The need for ICU-level ventilation has become a global trend within the healthcare industry as more patients are entering the operating room (OR). With patient types ranging from preexisting comorbidities to elective procedures that require specialized care, the need to address specific ventilation requirements in the OR with more precise anesthesia technology is a growing concern for practitioners. From obese patients to pediatric/NICU patients, clinicians in the US are seeking anesthesia machines that can handle ICU-level ventilation with more precision, increased reliability, enhanced patient safety, streamlined workflow, and maximized uptime. To help combat these issues, many clinicians are looking to explore the latest advancements in anesthesia care and the advantages of a volume exchanger breathing system from both a clinician and patient standpoint.
Advances in Anesthesia Ventilators
A critical part of all anesthesia machines, the ventilator, is essentially a set of external lungs. It breathes for deeply anesthetized patients, maintaining the patient’s regular respiratory rates and blood chemistry. When anesthesia machines were first introduced, their ventilators were very simple with just a few ventilation modes. Over time, ventilators became more sophisticated with many advanced ventilation modes, having either a double circuit, bellows design, turbine design, or a single circuit piston configuration.
As the medical needs of patients continue to evolve, ventilator technology has also changed and adapted to meet the growing demands of the clinical landscape. The latest technology coming into the market is the volume exchanger (VE), an innovative rebreathing circuit system that delivers precise and reliable ventilation to patients. Replacing traditional bellows, VE offers less risk of malfunction with no moving components, increases reliability, and may offer a longer service life.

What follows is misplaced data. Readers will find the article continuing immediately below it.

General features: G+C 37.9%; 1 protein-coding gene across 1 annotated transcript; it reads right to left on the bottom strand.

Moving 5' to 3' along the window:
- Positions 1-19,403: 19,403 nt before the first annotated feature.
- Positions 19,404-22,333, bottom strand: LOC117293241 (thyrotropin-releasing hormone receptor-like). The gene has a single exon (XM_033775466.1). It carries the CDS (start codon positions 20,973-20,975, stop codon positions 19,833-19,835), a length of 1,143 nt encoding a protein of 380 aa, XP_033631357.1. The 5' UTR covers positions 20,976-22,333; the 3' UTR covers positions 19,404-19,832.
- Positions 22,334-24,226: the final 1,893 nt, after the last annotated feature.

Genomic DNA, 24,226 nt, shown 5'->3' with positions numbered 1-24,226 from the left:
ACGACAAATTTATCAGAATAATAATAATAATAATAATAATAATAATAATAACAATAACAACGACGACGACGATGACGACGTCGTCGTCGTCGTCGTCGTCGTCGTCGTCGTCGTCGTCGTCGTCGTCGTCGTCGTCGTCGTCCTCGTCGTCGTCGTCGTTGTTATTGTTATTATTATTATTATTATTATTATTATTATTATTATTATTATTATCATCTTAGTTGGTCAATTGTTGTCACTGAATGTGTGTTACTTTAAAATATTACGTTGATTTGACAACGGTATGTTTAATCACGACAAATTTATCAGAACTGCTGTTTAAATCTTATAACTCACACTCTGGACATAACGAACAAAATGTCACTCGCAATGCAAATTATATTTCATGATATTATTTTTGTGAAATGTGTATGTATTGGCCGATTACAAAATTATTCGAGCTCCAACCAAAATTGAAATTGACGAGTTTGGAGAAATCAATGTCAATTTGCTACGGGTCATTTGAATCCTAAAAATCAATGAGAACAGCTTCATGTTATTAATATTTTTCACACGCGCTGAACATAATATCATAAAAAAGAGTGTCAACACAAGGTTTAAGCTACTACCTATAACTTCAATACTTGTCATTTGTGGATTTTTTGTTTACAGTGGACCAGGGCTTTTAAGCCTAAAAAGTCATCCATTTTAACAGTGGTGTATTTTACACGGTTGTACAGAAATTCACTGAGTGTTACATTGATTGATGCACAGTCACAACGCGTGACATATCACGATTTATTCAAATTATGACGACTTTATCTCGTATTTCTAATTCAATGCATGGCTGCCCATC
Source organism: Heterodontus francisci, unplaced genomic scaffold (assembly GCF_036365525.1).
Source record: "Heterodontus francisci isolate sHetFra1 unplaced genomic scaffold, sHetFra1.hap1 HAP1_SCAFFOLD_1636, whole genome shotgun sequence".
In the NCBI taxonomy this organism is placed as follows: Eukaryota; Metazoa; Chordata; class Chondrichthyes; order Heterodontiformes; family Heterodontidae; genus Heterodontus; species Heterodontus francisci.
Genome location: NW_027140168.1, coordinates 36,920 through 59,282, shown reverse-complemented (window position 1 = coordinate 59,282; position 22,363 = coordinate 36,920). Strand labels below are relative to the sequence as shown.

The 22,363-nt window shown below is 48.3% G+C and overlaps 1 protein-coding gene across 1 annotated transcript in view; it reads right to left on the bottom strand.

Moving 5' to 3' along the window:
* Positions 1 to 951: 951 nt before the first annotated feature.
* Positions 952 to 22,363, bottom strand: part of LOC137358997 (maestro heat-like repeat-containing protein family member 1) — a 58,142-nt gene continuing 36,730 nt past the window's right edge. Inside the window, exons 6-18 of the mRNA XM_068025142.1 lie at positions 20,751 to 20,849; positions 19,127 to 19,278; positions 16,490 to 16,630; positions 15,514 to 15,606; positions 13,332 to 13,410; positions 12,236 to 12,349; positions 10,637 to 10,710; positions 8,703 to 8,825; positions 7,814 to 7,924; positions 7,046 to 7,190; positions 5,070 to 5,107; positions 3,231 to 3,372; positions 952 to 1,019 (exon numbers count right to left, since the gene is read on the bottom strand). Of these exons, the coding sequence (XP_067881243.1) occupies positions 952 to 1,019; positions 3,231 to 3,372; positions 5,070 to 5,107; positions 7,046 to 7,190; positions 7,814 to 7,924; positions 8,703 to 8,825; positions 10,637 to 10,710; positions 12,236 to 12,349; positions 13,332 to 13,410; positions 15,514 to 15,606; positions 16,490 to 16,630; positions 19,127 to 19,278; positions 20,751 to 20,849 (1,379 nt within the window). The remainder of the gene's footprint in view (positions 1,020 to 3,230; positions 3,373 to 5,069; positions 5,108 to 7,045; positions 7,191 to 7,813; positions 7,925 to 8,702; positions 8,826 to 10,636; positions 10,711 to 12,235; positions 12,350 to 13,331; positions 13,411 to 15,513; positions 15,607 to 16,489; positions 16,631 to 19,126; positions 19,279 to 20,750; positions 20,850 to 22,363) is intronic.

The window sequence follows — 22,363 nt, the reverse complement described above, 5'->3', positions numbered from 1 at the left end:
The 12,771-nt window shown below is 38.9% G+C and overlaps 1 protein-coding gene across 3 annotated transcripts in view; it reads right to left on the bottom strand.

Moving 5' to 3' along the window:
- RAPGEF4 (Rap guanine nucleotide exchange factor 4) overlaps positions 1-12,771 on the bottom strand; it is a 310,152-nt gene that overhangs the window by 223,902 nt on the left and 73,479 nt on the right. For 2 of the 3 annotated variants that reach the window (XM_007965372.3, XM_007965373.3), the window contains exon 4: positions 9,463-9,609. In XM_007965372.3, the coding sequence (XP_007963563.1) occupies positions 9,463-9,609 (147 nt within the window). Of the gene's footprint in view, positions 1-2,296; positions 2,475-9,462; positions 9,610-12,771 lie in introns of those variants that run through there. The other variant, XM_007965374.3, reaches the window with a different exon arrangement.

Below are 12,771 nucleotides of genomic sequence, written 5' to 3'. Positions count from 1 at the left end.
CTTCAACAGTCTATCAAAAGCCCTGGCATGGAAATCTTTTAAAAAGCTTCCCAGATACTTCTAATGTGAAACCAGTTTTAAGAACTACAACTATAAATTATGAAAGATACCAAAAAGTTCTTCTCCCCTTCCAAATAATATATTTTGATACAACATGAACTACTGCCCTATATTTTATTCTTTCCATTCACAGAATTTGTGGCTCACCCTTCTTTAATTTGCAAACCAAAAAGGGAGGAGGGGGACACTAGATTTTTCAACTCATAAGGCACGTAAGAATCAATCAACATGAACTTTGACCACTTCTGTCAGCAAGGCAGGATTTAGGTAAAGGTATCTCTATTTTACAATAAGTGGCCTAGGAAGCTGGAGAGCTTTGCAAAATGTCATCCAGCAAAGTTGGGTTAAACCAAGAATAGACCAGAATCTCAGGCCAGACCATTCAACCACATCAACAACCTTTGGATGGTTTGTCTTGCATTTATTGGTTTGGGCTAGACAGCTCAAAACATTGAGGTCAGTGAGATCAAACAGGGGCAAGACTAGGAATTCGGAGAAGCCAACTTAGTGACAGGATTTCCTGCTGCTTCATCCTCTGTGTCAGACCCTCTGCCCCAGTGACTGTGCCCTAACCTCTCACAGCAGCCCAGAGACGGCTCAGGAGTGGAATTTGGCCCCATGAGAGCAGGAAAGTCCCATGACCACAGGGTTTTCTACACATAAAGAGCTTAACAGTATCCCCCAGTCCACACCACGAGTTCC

Volume Exchanger Benefits
VE is an innovative breathing system that delivers precise and reliable ventilation to optimize patient safety during anesthesia. The VE separates the drive and patient gas rather than using physical separation with a bellows. The VE delivers ICU-level ventilation, enabling accurate tidal volumes down to 5 ml and providing more exact ventilation capabilities. Additional benefits include:
A8/A9 Innovative Breathing System for ICU-level Ventilation
What is a Volume Exchanger?
The A8/A9 contains an innovative rebreathing circuit called the Volume Exchanger that replaces traditional bellows in an anesthesia machine. The VE does not have a physical medium to separate drive and patient gas like a bellows.
How Does the VE Work?
There is minimal diffusion of the drive gas and patient gas due to the VE’s long double-layered coiled tube. In addition, there is a low gas contact area due to the tube’s small diameter. Like other anesthesia machines, the flow of drive gas, which is made up of 100% oxygen, is regulated by a proportional valve.
What Happens During the Inspiratory and Expiratory Phases (Auto Mode)?
During the inspiratory phase, the drive gas pushes both patient gas and fresh gas into the breathing system to create inspiration. During expiration, exhaled and fresh gas enter the volume exchanger, where gas is scavenged. In Manual mode, the VE is not part of the circuit.
Explore Mindray’s VE Anesthesia Platforms
At Mindray, we believe in a better future for our clinicians and patients. Our newest A8 and A9 anesthesia platform embodies this philosophy by retaining traditional features while introducing disruptive technology (including VE) to maximize patient safety, help improve patient outcomes, complement the way clinicians work best, and increase efficiency in the perioperative environment.
Envision a better future for clinicians and patients with Mindray Anesthesia.